KIMI Raikkonen did it the maverick’s way. He’d fallen out with Lotus and he was damned if he was going to oblige them by turning up for his media commitments.
As dusk fell over Abu Dhabi on Thursday night, his whereabouts were still unknown. The suggestion from Lotus’s wrong-footed staff placed Raikkonen in the air, en route from Switzerland for practice on Friday.
His management cancelled his original flight and even pondered whether he would race. They finally decided he would, rather than be guilty of breach of contract.
Lewis Hamilton made his own statement, more conventionally delivered at a Mercedes briefing, yet none the less extraordinary.
Whereas Raikkonen is fed up with waiting for the £10 million (R161 million) he is owed by his impecunious employers, how could Hamilton not speak effusively of Ross Brawn, his possibly outgoing team principal?
Brawn is one of the greatest engineering figures Formula One has known. He was involved in a junior capacity in world championship success at Williams before masterminding eight drivers’ and eight constructors’ titles over the past 20 years at three different teams.
Now his future at Mercedes is in the balance, either because he simply wants to retire or as the result of political machinations.
So how did Hamilton respond when it was put to him that there are two outstanding boffins in Formula One: Adrian Newey, Red Bull’s designing deity, and Brawn?
“I disagree with your comment that there are two of them. “
Hamilton’s seemingly perverse response: “Those two individuals are totally different. Adrian designs the car, which inevitably is the thing that wins the races. Ross gets the team together - it’s a different job. You’ve got others: Martin Whitmarsh at McLaren, who does an incredible job, Christian Horner at Red Bull, who has clearly done a fantastic job and Stefano Domenicali, who has done a great job at Ferrari.”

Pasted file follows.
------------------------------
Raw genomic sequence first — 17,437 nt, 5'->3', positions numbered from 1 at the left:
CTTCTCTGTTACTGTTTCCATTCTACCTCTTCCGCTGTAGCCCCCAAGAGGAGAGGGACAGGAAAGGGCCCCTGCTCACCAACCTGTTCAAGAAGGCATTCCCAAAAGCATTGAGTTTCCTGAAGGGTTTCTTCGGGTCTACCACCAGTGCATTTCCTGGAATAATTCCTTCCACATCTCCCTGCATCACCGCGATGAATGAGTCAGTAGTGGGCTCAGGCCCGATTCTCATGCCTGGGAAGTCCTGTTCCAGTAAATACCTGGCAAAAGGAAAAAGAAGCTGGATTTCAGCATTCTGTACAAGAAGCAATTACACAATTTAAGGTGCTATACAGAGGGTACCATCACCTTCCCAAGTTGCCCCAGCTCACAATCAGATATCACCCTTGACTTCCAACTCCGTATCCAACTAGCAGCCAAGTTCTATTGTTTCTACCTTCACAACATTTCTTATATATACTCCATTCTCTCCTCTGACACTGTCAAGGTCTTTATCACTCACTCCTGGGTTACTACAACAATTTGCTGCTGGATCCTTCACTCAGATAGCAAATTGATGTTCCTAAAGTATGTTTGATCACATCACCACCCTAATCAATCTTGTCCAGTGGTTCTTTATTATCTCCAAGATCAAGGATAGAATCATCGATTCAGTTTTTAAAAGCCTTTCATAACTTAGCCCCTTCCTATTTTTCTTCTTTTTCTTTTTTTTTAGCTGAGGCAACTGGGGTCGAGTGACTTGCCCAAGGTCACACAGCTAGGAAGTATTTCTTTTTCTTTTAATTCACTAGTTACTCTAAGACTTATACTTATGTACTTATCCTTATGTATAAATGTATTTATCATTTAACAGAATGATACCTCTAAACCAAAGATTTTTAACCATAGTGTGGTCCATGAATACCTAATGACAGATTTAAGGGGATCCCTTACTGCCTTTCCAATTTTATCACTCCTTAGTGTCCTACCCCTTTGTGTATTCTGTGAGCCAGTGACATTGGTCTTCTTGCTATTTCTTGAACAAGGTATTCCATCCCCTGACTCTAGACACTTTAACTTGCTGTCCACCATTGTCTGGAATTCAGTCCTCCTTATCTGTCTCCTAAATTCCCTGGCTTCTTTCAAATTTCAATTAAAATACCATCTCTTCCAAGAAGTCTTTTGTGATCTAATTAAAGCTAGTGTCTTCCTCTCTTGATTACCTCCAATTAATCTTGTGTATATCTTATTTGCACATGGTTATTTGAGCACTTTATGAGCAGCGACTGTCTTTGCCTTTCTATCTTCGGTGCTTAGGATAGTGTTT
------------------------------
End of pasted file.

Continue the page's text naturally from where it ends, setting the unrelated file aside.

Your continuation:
Horner is the outstanding team principal of a younger generation, no doubt, but Whitmarsh has won neither a Drivers’ nor Constructors’ title in his five seasons. Domenicali, with one of each in his first year, has not demonstrably built on the Brawn legacy. So, isn’t Brawn the natural choice?
“I don’t think there will ever be anyone like Adrian.”
“It depends,” said Hamilton. “There is going to be somebody who can do the same or better but hasn’t had the chance.”
“But there are not many Brawns either, Lewis?”
“Maybe, maybe not. People said there would never be another Michael Schumacher but there is Sebastian Vettel now.”
But what about the prospect of losing a legend?
“The team’s success does not depend on one individual, so I’m not stressing.”
It is baffling to hear Hamilton laud Newey and denigrate his own master.
He was either feigning indifference (possibly, to an extent), has fallen out with Brawn (no sign of it) or has little appreciation of how rare a talent Brawn is (probable). But more than anything, Hamilton is otherwise.
Back to Raikkonen. The tensions bubbled up in India last week when senior engineer Alan Permane told Raikkonen, who is leaving for Ferrari next season: “Kimi, get out of the f***ing way,” to let team mate Romain Grosjean through.
The Finn responded: “Don’t f***ing shout at me.”
At least his actions this week are consistent, whereas Hamilton appears to be saying whatever is in his mind at any given moment. - Daily Mail